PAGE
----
Ken Rosenthal hears this:
The first impulse is to say “haha, Balfour wanted to play for a winner and the Mets don’t win and hahaha” and all of that. But this is not all that interesting for those purposes. I mean, if the money is at least close, a closer is going to want to to a winning team because that leads to more saves. And all ballplayers want to play for a winner.
No, it’s more interesting inasmuch as it suggests that the Mets aren’t anywhere near as confident in Bobby Parnell as their closer as they have suggested. Or, alternatively, that the Mets are getting into the “flip-a-closer” business that the A’s used to do from time to time. Letting a guy rack up some saves and then trading him to teams which are desperate for relief help in midseason. Which, frankly, could be kind of smart.
But smart or not, it’s not the sort of thing Balfour wanted, obviously. And unless the money was substantially different, I assume most of us would make the same choice too.
Even Drellich of The Athletic reports that the Boston Red Sox are cutting the pay of team employees. Those cuts, which began to be communicated last night, apply to all employees making $50,000 or more. They are tiered cuts, with people making $50-99,000 seeing salary cut by 20%, those making $100k-$499,000 seeing $25% cuts and those making $500,000 or more getting 30% cuts.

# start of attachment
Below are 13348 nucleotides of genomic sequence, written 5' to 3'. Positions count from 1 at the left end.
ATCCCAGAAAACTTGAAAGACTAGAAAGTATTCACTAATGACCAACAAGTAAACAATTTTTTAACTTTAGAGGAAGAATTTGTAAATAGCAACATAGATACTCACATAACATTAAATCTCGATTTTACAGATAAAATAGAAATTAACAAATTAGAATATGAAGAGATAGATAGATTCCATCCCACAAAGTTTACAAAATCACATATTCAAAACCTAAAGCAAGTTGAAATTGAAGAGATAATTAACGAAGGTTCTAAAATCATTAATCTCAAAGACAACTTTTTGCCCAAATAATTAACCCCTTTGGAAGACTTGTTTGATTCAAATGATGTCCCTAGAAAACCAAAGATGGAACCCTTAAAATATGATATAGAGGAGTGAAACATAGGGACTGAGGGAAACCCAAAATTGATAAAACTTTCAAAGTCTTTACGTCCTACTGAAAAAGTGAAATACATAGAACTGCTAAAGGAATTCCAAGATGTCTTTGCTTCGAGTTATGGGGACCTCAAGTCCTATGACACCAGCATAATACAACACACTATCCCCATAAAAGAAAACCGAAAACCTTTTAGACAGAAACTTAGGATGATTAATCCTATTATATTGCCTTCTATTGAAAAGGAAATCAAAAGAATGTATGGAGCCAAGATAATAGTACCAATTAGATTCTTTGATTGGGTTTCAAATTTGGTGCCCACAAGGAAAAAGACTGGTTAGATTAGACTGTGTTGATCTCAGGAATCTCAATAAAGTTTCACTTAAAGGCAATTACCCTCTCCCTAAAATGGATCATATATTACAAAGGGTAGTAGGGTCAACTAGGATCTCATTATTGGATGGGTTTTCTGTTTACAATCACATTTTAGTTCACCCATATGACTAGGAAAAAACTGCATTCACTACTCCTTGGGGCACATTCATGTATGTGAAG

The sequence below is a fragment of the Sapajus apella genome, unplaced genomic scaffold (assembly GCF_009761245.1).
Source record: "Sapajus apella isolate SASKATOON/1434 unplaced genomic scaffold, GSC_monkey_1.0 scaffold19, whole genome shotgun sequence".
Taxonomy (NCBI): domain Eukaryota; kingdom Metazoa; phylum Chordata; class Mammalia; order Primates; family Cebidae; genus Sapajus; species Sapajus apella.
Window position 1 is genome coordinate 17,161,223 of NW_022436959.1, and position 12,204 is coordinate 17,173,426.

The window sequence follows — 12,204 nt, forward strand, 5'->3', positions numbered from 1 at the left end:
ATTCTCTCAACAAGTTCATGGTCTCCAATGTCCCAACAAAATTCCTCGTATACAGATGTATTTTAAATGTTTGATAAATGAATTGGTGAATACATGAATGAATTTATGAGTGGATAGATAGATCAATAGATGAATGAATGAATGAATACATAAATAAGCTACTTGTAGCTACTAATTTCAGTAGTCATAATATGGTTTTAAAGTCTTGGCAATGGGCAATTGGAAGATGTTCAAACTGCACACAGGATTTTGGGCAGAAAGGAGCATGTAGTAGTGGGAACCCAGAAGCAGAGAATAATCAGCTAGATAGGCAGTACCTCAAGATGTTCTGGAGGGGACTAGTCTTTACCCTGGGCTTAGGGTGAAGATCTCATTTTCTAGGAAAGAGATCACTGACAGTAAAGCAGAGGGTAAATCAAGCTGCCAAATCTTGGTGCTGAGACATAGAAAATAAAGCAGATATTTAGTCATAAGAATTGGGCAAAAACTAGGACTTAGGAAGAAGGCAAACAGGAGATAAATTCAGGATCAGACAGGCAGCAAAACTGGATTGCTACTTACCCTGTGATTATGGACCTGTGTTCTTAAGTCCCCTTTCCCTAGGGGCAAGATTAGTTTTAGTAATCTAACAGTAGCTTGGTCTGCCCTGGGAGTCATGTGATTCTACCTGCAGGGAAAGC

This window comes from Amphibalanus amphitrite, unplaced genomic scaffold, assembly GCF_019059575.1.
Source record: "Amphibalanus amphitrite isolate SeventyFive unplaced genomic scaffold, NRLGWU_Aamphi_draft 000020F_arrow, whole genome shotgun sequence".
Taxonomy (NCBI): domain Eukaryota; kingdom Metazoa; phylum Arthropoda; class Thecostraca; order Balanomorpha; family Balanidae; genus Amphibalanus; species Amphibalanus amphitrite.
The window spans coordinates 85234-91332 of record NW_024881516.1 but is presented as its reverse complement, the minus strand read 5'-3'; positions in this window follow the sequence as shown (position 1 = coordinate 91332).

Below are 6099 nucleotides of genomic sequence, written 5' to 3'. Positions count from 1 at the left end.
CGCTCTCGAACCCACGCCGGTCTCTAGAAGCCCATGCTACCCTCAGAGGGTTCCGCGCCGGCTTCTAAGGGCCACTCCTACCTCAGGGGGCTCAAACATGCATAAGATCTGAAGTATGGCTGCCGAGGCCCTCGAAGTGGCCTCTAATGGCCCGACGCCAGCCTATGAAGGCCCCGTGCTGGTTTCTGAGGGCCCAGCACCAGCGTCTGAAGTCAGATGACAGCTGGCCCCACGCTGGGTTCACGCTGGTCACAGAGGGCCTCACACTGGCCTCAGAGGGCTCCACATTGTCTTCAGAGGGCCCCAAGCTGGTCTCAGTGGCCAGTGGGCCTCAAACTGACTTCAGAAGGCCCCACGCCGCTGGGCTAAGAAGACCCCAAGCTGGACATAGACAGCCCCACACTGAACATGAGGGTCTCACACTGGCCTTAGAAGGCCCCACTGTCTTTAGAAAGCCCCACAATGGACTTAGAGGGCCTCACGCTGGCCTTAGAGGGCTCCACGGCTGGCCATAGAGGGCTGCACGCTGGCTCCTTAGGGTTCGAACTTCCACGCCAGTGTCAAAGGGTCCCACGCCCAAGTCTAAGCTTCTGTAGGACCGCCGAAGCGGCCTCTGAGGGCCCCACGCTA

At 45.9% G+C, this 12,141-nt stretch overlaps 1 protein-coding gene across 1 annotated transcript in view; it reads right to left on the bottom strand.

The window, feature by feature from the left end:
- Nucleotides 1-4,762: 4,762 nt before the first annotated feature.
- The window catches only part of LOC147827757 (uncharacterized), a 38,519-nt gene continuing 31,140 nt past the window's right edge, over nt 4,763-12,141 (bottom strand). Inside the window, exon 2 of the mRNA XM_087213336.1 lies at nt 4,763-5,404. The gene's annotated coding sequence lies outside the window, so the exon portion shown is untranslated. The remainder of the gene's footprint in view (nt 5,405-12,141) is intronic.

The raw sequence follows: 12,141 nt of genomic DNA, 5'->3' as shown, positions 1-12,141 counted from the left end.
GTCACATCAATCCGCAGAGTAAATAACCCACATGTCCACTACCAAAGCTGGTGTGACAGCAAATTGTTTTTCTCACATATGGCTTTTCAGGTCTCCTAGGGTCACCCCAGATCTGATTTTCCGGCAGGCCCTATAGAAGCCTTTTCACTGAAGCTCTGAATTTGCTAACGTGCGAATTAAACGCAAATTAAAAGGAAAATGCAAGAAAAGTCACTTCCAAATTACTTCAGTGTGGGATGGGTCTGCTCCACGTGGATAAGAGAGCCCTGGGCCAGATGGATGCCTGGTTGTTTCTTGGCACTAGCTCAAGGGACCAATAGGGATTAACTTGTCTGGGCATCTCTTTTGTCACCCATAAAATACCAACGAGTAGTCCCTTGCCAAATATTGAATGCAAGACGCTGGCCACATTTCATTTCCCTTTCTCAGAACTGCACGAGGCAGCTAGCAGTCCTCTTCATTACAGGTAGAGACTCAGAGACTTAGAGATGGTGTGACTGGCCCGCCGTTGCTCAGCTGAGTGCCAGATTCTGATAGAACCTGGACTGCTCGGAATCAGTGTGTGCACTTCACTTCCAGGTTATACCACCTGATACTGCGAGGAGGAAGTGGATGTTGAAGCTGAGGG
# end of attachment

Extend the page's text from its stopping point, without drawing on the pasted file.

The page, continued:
Drellich reported that a Red Sox employee told him that “people are livid” over the fact that those making $100K are being treated the same way as those making $500K. And, yes, that does seem to be a pretty wide spread for similar pay cuts. One would think that a team with as many analytically-oriented people on staff could perhaps break things down a bit more granularly.
Notable in all of this that the same folks who own the Red Sox — Fenway Sports Group — own Liverpool FC of the English Premier League, and that just last month Liverpool’s pay cut/employee furlough policies proved so unpopular that they led to a backlash and a subsequent reversal by the club. That came after intense criticism from Liverpool fan groups and local politicians. Sox owner John Henry must be confident that no such backlash will happen in Boston.
As we noted yesterday, The Kansas City Royals, who are not as financially successful as the Boston Red Sox, have not furloughed employees or cut pay as a result of baseball’s shutdown in the wake of the COVID-19 pandemic. Perhaps someone in Boston could call the Royals and ask them how they managed that.